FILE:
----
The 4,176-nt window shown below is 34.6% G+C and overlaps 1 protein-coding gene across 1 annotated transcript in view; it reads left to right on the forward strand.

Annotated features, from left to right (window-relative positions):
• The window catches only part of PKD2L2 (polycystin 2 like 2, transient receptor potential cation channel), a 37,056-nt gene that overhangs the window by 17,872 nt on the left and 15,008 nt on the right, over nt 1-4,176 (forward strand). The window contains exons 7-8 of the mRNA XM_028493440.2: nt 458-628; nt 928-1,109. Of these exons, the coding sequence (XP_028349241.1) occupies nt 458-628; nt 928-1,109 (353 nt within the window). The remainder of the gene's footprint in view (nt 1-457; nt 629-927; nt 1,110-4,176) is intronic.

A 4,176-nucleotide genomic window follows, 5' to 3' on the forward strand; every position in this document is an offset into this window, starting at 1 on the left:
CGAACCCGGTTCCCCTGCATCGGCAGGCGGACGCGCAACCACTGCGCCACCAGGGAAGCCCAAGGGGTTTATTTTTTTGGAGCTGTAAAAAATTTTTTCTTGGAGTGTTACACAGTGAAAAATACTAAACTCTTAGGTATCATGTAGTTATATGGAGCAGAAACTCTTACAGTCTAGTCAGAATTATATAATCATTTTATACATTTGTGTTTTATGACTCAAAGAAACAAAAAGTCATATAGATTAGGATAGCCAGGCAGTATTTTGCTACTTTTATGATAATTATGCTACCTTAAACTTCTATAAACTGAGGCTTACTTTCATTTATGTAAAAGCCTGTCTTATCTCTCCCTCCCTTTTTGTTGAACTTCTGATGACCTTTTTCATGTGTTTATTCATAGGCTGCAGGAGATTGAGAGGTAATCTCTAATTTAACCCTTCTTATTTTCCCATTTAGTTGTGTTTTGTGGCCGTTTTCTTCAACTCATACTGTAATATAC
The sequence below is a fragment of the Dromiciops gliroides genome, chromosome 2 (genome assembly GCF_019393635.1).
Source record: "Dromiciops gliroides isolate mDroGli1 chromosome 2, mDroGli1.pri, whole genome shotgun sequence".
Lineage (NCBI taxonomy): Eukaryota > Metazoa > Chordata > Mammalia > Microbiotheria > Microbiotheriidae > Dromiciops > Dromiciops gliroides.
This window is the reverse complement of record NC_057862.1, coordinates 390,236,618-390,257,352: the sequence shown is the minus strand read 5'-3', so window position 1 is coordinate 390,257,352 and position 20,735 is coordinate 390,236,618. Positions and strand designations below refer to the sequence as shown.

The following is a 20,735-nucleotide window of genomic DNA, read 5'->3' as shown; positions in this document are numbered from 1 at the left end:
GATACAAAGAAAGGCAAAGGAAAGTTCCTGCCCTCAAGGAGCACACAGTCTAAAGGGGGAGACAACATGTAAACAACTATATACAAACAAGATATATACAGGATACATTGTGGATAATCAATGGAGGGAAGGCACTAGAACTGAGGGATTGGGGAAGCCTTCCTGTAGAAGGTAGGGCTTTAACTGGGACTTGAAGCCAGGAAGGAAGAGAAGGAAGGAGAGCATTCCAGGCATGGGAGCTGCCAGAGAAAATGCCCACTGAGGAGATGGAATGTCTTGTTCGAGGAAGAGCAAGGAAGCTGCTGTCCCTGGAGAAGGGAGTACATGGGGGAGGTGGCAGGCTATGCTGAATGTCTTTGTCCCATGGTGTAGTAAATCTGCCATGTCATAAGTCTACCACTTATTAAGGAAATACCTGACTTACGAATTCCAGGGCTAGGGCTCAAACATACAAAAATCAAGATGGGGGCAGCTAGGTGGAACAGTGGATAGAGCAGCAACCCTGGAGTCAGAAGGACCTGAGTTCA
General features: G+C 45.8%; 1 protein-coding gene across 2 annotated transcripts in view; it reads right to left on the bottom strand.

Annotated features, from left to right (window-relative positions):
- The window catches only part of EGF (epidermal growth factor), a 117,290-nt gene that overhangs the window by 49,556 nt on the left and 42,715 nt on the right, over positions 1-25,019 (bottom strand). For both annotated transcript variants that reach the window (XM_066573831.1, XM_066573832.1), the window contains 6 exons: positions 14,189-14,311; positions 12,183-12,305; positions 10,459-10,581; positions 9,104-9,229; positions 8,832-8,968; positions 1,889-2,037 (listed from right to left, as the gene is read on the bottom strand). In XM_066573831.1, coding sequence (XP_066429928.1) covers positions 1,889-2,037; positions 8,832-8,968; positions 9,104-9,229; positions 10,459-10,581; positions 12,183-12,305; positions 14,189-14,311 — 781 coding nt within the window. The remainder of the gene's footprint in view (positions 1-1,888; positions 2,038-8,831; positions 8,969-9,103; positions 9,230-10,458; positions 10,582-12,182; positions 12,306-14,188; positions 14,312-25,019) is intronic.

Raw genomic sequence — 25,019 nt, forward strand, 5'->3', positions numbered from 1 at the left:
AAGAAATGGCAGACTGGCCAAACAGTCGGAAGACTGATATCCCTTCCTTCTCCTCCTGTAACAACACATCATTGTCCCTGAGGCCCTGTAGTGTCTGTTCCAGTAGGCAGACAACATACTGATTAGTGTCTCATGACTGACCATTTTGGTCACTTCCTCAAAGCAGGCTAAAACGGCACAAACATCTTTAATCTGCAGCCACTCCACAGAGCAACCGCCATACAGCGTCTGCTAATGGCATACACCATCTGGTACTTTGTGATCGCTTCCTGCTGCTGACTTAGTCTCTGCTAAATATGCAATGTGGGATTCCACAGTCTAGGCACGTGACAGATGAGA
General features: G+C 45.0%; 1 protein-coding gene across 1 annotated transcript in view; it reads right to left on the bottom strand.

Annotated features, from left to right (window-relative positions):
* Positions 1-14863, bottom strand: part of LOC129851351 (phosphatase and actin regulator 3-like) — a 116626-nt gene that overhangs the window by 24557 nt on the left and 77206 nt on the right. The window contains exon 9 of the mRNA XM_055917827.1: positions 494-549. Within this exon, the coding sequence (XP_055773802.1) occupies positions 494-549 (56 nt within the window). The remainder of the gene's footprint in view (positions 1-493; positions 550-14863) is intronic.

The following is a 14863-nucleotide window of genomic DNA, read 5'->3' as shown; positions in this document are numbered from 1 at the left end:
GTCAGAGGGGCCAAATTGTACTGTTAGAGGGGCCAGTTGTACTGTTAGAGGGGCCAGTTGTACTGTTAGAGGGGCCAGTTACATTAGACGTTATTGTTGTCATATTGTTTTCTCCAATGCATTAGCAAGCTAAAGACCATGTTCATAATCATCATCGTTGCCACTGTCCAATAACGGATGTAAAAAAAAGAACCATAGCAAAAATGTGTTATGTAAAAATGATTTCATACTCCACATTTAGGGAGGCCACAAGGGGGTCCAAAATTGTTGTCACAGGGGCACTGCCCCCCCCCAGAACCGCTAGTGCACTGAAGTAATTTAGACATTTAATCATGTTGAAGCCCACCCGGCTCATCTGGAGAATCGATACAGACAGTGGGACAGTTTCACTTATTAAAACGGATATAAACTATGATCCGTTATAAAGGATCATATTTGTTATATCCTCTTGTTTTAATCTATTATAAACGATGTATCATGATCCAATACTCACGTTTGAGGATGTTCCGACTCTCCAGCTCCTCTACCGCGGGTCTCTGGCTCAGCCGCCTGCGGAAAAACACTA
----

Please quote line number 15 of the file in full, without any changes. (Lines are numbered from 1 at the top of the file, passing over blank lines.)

Raw genomic sequence — 25,019 nt, forward strand, 5'->3', positions numbered from 1 at the left: